Within walking distance of the Loom, is Wilton Place: The oldest music hall in the world. Wiltons first opened its doors to the throng of the masses in 1858. Today, it stands in all its former glory after a long restoration campaign and lengthy fight to save it from demolition.
Built on a site that dates to the 1690’s Wiltons started life as 5 separate houses, 1-4 Graces Alley and number 19 Wellclose Square. Number 1 Grace Alley, stood as an alehouse, serving alcohol from as early as 1700, to the wealthy Seaman and merchants of the area. During 1826 the alehouse reopened as ‘The Mahogany Bar’ thought to be the first of its kind to be furnished with the wood.
John Wilton purchased the site of all 5 houses only to combine them and refit with the finest decoration of the time, including chandeliers, extensive paintwork and decorative elements. Eventually selling up in 1868, Wiltons remained as a Music Hall for 30 years until being damaged by a fire. It was then rebuilt only to be bought by The East London Methodist Mission in 1888. Wilton’s remained in the possession of the Mission for 70 years, and in that time was utilised for the continued development of the area, offering sanctuary to its many residents, including acting as a safehouse during the Battle of Cable Street in 1936.
After the Blitz and the damage caused, the local authority aimed to demolish the area entirely to allow for regeneration but Wiltons, still standing and beloved by many, was to be saved by the many faithful visitors from the years of its tenure. John Betjeman headed a campaign with comedian Spike Milligan also bringing awareness to its plight. Eventually patronised by King Charles in 1970, Wiltons began its long road to the Hall it is today.
During the 70’s and 80’s, although derelict, its charm brought musicians and performers back to its stage with several high profile musicians choosing to use the space to film. Among them were the infamous ‘Relax’ by Frankie Goes to Hollywood’ that was banned by the BBC and Annie Lennox’s huge hit, ‘No More I Love You’s’.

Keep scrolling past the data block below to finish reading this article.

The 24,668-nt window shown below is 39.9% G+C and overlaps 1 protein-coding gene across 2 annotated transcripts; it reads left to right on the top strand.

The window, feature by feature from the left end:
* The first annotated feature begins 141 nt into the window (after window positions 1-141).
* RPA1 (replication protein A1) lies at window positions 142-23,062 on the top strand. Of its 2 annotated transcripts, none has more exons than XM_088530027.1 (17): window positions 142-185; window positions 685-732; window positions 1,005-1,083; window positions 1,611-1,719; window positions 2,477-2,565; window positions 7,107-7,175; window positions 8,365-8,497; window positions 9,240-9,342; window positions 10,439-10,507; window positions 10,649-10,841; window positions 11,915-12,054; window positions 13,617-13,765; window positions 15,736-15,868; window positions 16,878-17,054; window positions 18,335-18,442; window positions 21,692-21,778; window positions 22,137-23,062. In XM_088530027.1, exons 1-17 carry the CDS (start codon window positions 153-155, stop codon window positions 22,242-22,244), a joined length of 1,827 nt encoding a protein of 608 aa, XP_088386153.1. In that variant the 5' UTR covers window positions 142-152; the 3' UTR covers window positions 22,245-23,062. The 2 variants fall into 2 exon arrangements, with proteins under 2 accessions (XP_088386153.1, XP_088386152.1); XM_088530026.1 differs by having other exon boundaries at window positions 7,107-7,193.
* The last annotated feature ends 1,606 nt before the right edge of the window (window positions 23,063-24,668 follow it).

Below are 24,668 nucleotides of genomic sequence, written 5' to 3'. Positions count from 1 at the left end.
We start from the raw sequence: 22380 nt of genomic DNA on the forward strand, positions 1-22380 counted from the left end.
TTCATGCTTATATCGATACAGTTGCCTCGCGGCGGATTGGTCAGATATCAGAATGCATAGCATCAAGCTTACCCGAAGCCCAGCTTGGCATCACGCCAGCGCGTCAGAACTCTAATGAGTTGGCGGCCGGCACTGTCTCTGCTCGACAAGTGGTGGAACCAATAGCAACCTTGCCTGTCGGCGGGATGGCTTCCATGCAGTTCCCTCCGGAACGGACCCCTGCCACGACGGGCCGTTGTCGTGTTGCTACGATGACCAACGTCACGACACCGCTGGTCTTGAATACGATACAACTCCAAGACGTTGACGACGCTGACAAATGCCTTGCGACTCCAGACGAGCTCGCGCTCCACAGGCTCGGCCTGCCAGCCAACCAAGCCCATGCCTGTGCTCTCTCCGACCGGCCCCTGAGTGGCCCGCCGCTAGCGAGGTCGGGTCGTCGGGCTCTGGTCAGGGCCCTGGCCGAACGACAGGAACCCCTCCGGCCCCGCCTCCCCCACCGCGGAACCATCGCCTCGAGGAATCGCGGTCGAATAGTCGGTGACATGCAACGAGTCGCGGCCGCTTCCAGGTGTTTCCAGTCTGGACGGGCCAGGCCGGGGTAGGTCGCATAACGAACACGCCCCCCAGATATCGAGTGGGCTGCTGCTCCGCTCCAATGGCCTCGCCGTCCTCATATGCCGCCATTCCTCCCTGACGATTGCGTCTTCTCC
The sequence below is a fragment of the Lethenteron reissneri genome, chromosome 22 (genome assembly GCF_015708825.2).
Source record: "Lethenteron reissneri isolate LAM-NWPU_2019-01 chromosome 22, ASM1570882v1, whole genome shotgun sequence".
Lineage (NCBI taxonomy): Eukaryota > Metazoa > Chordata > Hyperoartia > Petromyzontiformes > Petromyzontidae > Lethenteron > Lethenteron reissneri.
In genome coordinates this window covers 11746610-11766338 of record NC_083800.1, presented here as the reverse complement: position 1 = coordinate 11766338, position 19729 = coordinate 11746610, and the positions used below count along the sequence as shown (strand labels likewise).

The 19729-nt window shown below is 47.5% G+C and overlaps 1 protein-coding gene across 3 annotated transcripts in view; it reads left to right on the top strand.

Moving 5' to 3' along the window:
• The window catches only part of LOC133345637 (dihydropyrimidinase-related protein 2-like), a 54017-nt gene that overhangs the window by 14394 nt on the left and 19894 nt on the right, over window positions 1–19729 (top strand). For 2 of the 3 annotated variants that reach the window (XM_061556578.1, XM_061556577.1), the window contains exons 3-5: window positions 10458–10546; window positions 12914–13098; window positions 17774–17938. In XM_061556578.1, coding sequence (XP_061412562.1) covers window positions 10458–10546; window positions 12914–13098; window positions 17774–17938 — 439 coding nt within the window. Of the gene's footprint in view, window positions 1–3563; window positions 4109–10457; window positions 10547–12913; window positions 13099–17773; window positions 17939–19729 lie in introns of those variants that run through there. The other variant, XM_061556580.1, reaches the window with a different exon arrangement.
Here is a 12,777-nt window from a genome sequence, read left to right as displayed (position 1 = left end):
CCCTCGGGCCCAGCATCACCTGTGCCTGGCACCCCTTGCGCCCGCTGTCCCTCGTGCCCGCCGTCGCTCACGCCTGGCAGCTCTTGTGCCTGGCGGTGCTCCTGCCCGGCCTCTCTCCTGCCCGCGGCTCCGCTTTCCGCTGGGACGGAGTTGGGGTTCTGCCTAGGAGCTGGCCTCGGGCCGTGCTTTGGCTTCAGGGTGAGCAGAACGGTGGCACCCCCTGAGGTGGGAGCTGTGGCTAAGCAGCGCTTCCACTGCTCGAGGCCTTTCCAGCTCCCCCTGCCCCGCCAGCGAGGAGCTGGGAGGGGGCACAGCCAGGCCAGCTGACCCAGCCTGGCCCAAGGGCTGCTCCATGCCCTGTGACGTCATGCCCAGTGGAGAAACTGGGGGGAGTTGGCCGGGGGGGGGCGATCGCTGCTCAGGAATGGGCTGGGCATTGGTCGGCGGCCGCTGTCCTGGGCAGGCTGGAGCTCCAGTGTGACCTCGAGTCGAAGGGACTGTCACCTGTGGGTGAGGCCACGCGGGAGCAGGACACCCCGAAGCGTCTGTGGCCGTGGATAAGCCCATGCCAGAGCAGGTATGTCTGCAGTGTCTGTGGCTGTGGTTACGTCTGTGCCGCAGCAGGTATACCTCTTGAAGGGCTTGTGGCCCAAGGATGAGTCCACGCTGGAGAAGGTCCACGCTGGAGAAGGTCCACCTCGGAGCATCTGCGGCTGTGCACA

As the Hall remained damaged and in dire need of restoration, another lengthy process began to raise funds, which eventually led to the 2012 restoration project. The successful remodel restored features long lost and was kept as close to the original 1858 building as possible. The work won several awards from the Royal Institute of British Architects and is a site to behold.
When entering the building today, one gets the sense of the history, the atmosphere drips from the decorative balconies where the dockers and ‘single women’ once sang to the foreground where the well-to-do gents doffed their caps to the performers.
If you’re looking for an original evening of eclectic performance, in a building that’s steeped with history, Wilton’s is the place.
Why not sip an ale after work, where eclectic performers take the stage and over a 100 years of history beams from every corner. Oh and don’t forget to ask the staff about the mystery staircases that lead to nowhere!
Box office and staircase at entrance of wilton’s music hall – (c) Wiltonsfan, via Wikimedia CC
Dan Auerbach, guitarist of the Black Keys plays the Mojo club night at Wilton’s Music Hall, East London – – (c) Simon Fernandez, via Wikimedia CC
Nate Ruess, Wilton’s Music Hall, London – (c) Drew de F Fawkes, via Wikimedia CC.
Helen Masters plays Lady Magdalene Danvers in ‘Into Thy Hands’ at Wilton’s Music Hall in 2011. – (c) Conrad Gibbons, via Wikimedia CC.